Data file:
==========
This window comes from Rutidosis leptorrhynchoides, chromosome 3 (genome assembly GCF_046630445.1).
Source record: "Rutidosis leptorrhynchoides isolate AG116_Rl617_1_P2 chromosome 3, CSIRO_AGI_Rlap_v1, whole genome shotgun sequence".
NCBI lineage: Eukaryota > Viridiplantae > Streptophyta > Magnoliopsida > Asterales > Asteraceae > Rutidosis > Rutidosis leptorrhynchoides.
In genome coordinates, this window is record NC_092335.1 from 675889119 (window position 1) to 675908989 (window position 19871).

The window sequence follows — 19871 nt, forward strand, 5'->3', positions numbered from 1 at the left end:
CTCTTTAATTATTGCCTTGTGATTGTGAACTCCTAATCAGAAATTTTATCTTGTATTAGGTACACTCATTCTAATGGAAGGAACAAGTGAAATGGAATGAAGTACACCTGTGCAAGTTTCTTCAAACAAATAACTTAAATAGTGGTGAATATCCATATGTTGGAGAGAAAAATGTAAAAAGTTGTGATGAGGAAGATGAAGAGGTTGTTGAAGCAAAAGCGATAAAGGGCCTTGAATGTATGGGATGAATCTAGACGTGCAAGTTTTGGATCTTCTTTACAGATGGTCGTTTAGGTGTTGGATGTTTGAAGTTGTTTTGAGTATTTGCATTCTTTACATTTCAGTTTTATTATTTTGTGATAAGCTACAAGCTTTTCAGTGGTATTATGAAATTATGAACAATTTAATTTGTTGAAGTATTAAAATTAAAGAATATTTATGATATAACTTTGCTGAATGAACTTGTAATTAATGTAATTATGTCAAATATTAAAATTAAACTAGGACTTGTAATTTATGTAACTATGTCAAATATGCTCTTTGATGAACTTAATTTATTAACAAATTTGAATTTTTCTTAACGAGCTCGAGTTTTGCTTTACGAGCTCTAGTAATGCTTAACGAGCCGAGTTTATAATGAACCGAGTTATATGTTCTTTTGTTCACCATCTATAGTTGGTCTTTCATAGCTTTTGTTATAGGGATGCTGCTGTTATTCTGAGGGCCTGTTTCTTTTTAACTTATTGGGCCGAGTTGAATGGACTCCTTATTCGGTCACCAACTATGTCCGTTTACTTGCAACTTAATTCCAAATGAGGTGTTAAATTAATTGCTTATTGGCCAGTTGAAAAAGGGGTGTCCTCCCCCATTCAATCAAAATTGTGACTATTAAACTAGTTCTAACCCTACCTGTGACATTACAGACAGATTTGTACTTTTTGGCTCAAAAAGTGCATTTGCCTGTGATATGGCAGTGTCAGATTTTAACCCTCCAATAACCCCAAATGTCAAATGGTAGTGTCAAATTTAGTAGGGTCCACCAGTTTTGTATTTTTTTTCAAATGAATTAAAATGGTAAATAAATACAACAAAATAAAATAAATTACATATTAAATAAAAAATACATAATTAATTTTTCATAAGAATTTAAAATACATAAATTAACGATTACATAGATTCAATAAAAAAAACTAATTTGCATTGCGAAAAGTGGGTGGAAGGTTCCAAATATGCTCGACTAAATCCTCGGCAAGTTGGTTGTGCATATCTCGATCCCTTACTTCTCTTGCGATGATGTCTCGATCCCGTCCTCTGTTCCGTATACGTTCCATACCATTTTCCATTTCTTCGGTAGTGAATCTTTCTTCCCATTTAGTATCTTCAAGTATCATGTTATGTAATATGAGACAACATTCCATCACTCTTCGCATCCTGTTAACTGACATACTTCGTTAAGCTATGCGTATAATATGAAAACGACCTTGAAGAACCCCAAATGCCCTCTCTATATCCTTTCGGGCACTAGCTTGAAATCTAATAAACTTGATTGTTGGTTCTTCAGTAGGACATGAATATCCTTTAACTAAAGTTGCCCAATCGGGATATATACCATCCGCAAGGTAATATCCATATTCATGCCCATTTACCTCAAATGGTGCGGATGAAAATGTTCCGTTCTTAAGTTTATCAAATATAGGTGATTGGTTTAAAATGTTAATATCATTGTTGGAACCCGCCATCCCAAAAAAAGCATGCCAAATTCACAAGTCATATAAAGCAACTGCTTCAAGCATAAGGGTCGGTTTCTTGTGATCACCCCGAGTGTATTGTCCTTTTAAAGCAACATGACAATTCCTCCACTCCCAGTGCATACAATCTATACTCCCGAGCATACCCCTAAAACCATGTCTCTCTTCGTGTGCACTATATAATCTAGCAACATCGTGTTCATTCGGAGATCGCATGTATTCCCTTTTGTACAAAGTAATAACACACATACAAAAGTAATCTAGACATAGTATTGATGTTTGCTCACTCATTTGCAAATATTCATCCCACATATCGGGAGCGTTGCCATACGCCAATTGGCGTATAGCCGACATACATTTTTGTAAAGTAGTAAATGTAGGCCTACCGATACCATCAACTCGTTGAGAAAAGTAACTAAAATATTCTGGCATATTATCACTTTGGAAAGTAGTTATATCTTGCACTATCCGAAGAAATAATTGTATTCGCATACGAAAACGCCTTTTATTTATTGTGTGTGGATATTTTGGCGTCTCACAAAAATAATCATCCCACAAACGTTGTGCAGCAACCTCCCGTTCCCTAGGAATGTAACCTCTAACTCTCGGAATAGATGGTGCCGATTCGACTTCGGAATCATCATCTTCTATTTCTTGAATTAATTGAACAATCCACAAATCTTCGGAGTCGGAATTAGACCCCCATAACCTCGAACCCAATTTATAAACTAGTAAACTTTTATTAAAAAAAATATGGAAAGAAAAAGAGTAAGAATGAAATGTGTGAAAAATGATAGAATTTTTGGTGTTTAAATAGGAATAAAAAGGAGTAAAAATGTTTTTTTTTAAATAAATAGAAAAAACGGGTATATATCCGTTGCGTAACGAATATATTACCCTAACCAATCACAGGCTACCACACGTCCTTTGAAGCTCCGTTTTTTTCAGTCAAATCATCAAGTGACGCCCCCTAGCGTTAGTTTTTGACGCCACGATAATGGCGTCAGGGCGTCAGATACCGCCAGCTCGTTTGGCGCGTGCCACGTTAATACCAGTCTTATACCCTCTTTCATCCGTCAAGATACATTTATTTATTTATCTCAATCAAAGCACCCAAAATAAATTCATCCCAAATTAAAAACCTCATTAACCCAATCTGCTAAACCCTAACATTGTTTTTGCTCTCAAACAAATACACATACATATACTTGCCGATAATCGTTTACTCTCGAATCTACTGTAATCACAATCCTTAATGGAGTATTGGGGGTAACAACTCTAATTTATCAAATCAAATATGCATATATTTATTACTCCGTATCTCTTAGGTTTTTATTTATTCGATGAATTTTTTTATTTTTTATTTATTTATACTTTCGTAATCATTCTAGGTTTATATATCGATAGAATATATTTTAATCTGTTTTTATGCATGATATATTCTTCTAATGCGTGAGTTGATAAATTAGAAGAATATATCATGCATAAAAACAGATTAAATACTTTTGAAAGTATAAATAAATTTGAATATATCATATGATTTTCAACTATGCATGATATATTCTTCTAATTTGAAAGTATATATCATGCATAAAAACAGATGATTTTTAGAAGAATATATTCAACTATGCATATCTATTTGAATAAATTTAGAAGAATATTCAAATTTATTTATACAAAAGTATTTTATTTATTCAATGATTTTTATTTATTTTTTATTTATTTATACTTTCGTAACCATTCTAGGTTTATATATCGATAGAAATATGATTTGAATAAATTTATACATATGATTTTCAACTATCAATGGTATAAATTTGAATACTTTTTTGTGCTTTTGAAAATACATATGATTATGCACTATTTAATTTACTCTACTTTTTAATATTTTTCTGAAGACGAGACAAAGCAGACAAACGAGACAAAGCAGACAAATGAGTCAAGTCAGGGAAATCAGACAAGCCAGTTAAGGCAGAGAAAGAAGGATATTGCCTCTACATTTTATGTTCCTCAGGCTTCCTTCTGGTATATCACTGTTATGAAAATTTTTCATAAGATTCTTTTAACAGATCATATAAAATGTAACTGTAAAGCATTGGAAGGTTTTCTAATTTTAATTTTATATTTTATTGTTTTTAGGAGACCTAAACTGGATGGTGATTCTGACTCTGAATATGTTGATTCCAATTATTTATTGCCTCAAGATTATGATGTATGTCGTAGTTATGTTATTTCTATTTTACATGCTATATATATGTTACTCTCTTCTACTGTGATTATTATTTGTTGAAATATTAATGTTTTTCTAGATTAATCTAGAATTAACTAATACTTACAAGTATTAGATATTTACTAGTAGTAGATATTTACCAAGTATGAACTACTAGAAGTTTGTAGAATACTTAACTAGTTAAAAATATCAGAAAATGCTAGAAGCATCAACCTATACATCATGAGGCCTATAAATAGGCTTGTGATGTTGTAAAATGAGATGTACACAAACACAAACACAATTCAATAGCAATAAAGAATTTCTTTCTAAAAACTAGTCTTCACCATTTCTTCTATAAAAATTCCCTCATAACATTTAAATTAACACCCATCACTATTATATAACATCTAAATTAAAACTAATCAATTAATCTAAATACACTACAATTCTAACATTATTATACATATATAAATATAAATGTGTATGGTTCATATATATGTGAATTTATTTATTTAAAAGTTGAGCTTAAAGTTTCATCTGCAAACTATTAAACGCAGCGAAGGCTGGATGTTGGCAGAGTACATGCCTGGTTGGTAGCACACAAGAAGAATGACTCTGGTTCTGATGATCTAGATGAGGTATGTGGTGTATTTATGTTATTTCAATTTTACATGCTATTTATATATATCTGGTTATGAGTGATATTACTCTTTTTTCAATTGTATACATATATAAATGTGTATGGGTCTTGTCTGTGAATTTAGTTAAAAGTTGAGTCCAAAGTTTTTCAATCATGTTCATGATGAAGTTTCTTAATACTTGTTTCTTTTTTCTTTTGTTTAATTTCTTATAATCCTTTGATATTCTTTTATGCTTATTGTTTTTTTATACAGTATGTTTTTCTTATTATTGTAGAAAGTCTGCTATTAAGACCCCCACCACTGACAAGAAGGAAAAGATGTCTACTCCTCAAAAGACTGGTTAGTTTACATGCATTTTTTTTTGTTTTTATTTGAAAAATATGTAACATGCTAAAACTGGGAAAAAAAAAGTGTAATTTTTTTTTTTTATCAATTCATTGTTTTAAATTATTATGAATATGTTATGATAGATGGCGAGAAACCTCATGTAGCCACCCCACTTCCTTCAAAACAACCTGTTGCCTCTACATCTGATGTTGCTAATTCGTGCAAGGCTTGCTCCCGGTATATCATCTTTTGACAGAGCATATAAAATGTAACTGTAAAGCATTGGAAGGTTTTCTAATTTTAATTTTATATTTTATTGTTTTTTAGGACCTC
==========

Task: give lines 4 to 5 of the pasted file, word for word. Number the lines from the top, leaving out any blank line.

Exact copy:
In genome coordinates, this window is record NC_092335.1 from 675889119 (window position 1) to 675908989 (window position 19871).

The window sequence follows — 19871 nt, forward strand, 5'->3', positions numbered from 1 at the left end: